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I'm using SDL2 with .NET bindings. Keyboard handling is encapsulated in static class, and keyboard handling code part looks like this:

// class members
private static int _numkeys;
private static IntPtr _keysBuffer;
private static byte[] _keysCurr = new byte[(int)SDL_Scancode.SDL_NUM_SCANCODES];
private static byte[] _keysPrev = new byte[(int)SDL_Scancode.SDL_NUM_SCANCODES];

// called once, to get buffer pointer
_keysBuffer = SDL_GetKeyboardState(out _numkeys);

// update keyboard state each frame
var tmp = _keysPrev;
_keysPrev = _keysCurr;
_keysCurr = tmp;
// copy new state
Marshal.Copy(_keysBuffer, _keysCurr, 0, _numkeys);

all is workig as expected mostly, however once in while one of the following behavior occurs:

  1. Physical key is pressed, but no key press is detected. Keypress is detected after key repeat interval.
  2. Physical key is pressed, but no key press is detected. Lasts for infinite amount of time.

For example, I press Right (D), the movement to right starts, shortly after I press Fire (SPACE), movement is stopped, no firing occurs, then after key repeat interval firing starts, but movement to Right is stopped despite key is also still pressed.

Unfortunatelly I have both 1) not discovered 100% reproducible pattern for the bug yet (seems like it happens on burst sequental presses), 2) have no ideas what is the cause.

For now I just want, a fresh view on my code (is it solid?) and maybe some ideas on what to check. Thanks!

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    \$\begingroup\$ Sounds like a typical issue from matrix keyboards. IOW, that's a hardware issue. \$\endgroup\$ – Quentin May 11 '17 at 12:00
  • \$\begingroup\$ @Quentin thanks for the tip. But I have a ghosting-free gaming keyboard, so it's unlikely the issue IMO. But i'll check it out to be sure. \$\endgroup\$ – Petr Abdulin May 11 '17 at 16:29
  • \$\begingroup\$ Is there a reason you can't use the event system instead of manually handling the key state? \$\endgroup\$ – Pharap May 11 '17 at 16:36
  • \$\begingroup\$ @Pharap thanks for the option, but I'm happy with my implementation, would not change it unless there is unfixable bug :) \$\endgroup\$ – Petr Abdulin May 11 '17 at 17:04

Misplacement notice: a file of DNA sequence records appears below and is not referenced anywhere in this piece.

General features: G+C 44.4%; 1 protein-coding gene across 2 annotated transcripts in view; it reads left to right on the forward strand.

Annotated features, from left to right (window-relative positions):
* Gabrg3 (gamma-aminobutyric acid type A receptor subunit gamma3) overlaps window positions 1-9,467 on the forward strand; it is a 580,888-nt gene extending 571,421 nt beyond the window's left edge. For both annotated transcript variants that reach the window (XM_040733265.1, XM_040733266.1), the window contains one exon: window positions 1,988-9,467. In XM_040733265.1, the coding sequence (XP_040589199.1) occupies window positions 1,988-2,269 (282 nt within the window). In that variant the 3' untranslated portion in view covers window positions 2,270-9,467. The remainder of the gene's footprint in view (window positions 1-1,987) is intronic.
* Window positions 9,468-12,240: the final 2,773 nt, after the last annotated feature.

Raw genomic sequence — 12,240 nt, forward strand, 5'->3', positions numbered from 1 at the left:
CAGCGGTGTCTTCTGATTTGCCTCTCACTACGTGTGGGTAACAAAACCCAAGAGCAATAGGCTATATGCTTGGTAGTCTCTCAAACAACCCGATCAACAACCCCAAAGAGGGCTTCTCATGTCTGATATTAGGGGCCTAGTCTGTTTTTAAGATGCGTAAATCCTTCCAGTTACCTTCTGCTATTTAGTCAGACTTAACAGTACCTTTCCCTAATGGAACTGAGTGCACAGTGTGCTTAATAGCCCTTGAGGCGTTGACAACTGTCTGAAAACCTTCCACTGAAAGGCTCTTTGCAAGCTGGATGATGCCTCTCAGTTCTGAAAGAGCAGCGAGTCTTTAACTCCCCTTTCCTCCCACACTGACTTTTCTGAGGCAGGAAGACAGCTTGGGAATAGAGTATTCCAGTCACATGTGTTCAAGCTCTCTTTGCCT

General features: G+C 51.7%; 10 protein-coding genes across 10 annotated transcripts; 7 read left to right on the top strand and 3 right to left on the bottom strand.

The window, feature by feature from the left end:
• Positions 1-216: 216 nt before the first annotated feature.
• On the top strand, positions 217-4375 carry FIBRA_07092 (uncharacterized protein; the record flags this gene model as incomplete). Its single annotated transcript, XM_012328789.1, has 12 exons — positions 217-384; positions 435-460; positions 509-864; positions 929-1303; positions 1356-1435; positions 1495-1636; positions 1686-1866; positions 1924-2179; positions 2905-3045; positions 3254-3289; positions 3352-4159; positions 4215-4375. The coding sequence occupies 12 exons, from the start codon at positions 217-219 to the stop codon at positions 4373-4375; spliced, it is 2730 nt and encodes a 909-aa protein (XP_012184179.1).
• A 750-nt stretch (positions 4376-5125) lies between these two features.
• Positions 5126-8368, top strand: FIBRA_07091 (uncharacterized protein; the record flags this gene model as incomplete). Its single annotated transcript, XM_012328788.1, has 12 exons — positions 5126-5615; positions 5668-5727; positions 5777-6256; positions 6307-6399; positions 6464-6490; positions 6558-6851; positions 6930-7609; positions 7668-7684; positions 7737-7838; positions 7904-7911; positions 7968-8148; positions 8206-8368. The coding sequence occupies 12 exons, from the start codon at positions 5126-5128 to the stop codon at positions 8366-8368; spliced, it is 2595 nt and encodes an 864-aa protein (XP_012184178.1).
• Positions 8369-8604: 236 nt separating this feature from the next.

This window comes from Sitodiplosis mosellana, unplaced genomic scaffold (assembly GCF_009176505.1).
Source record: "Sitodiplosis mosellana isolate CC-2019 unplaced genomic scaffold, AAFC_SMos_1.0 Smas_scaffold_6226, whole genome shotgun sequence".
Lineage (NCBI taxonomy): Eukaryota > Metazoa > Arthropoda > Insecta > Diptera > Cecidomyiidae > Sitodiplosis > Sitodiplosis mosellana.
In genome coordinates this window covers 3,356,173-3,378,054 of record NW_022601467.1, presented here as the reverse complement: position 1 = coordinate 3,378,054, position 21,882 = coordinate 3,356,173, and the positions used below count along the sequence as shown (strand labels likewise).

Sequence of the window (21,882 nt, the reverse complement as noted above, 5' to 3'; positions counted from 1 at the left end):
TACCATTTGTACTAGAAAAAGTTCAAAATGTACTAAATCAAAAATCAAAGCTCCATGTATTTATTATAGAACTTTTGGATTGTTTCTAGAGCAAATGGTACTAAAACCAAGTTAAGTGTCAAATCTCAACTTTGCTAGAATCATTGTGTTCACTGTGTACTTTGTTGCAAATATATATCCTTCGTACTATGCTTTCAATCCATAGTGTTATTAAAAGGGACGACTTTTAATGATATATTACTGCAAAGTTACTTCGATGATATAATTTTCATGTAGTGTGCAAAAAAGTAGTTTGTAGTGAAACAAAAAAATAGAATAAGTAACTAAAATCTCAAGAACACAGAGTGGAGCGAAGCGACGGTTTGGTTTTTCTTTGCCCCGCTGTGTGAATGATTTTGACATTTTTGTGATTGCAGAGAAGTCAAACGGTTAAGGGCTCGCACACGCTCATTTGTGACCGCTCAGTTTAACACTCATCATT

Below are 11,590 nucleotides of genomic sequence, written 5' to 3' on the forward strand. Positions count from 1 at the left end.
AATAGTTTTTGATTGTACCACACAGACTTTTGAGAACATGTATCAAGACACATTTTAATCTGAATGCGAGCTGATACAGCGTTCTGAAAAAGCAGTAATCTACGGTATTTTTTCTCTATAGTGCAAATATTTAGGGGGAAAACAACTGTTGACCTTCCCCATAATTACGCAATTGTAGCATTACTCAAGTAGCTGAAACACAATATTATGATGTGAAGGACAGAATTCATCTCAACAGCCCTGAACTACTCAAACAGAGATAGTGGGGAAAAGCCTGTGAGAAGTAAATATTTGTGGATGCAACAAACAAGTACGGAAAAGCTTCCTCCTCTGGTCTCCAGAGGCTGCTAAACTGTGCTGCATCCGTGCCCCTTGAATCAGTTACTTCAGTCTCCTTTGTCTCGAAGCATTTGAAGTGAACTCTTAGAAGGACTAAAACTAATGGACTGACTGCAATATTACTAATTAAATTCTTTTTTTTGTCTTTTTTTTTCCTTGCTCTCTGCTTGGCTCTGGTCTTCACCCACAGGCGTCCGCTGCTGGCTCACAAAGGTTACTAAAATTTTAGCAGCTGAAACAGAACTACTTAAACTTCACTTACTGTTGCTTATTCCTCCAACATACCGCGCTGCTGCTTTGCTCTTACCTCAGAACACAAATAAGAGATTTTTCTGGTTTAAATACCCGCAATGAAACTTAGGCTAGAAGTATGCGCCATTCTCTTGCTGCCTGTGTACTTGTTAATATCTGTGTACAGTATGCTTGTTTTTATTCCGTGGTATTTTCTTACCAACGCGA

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    \$\begingroup\$ @PetrAbdulin glad to help! but I doubt "your keyboard is busted, get a new one" is a useful answer for future devs ;) \$\endgroup\$ – Quentin May 12 '17 at 8:16
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This could be a hardware issue as stated by @Quentin.

Anyways, you could write a workaround tracking the KEYDOWN and KEYUP events instead of trying to fetch the keyboard state, i'm not pretty sure how it works in C#, i've never worked with SDL2 in that language, but here's an example of how do I manage it in C++, i suppose it's pretty similar.

Instead of doing that, what you would need is an array of unsigned char, writting 1 into the key code index when pressed and 0 when released.

After that you will have the state of the keyboard with no hardware state dependency

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  • \$\begingroup\$ Thanks for the answer. But that's exactly how SDL's keyboard state works internally! It simplifies keyboard handling by great amount. It's much more likely for me to implement it poorly than SDL. So I see no reason to try fixing that is not broken (unless you can say what is wroing with my code now). \$\endgroup\$ – Petr Abdulin May 11 '17 at 16:38
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Surprisingly it actually turned out that Quentin was right is some sense. It was not keyboard ghosting however, but pure keyboard malfunction. It just happened that it really not reporting some keys pressed then they are. And it was incosistent as the "bug" was.

I used Keyboard Ghosting Demonstration page and Keyboard Ghosting & Rollover Test windows app for the test.

The costly piece of garbage was replaced by my old good membrane keyboard and the "bug" is gone now.

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